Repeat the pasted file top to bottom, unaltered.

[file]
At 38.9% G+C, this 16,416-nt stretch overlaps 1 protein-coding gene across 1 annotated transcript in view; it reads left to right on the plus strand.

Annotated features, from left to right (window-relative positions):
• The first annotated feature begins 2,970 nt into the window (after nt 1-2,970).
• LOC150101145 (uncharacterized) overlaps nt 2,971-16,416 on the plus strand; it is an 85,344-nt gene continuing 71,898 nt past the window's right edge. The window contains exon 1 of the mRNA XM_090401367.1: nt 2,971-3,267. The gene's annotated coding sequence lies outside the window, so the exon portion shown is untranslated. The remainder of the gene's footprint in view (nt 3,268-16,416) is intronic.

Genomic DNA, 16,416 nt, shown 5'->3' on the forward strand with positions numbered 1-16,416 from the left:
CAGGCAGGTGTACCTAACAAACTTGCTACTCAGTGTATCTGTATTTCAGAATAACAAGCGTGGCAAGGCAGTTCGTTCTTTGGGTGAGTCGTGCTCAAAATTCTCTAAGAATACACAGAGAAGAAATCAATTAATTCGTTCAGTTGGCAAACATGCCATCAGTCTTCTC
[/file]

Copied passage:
At 38.9% G+C, this 16,416-nt stretch overlaps 1 protein-coding gene across 1 annotated transcript in view; it reads left to right on the plus strand.

Annotated features, from left to right (window-relative positions):
• The first annotated feature begins 2,970 nt into the window (after nt 1-2,970).
• LOC150101145 (uncharacterized) overlaps nt 2,971-16,416 on the plus strand; it is an 85,344-nt gene continuing 71,898 nt past the window's right edge. The window contains exon 1 of the mRNA XM_090401367.1: nt 2,971-3,267. The gene's annotated coding sequence lies outside the window, so the exon portion shown is untranslated. The remainder of the gene's footprint in view (nt 3,268-16,416) is intronic.

Genomic DNA, 16,416 nt, shown 5'->3' on the forward strand with positions numbered 1-16,416 from the left:
CAGGCAGGTGTACCTAACAAACTTGCTACTCAGTGTATCTGTATTTCAGAATAACAAGCGTGGCAAGGCAGTTCGTTCTTTGGGTGAGTCGTGCTCAAAATTCTCTAAGAATACACAGAGAAGAAATCAATTAATTCGTTCAGTTGGCAAACATGCCATCAGTCTTCTC